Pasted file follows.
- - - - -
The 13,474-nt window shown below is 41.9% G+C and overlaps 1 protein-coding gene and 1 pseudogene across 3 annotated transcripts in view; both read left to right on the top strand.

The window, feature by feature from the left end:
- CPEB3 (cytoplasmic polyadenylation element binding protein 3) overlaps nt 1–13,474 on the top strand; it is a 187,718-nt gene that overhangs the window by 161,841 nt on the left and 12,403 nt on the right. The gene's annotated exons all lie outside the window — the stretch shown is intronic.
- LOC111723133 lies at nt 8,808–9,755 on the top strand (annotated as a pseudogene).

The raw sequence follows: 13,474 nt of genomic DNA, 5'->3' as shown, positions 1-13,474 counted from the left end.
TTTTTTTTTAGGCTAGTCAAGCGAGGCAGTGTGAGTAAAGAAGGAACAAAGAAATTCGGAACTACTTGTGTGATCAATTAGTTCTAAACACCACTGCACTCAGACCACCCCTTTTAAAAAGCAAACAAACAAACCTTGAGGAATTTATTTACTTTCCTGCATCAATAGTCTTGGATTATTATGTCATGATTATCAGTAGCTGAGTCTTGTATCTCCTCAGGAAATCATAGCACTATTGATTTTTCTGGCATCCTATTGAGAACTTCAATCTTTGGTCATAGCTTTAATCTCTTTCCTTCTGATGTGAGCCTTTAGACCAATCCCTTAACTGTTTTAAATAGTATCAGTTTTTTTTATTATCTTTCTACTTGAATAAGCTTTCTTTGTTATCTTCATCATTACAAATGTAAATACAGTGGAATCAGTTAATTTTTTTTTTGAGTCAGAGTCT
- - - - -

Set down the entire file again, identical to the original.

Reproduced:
The 13,474-nt window shown below is 41.9% G+C and overlaps 1 protein-coding gene and 1 pseudogene across 3 annotated transcripts in view; both read left to right on the top strand.

The window, feature by feature from the left end:
- CPEB3 (cytoplasmic polyadenylation element binding protein 3) overlaps nt 1–13,474 on the top strand; it is a 187,718-nt gene that overhangs the window by 161,841 nt on the left and 12,403 nt on the right. The gene's annotated exons all lie outside the window — the stretch shown is intronic.
- LOC111723133 lies at nt 8,808–9,755 on the top strand (annotated as a pseudogene).

The raw sequence follows: 13,474 nt of genomic DNA, 5'->3' as shown, positions 1-13,474 counted from the left end.
TTTTTTTTTAGGCTAGTCAAGCGAGGCAGTGTGAGTAAAGAAGGAACAAAGAAATTCGGAACTACTTGTGTGATCAATTAGTTCTAAACACCACTGCACTCAGACCACCCCTTTTAAAAAGCAAACAAACAAACCTTGAGGAATTTATTTACTTTCCTGCATCAATAGTCTTGGATTATTATGTCATGATTATCAGTAGCTGAGTCTTGTATCTCCTCAGGAAATCATAGCACTATTGATTTTTCTGGCATCCTATTGAGAACTTCAATCTTTGGTCATAGCTTTAATCTCTTTCCTTCTGATGTGAGCCTTTAGACCAATCCCTTAACTGTTTTAAATAGTATCAGTTTTTTTTATTATCTTTCTACTTGAATAAGCTTTCTTTGTTATCTTCATCATTACAAATGTAAATACAGTGGAATCAGTTAATTTTTTTTTTGAGTCAGAGTCT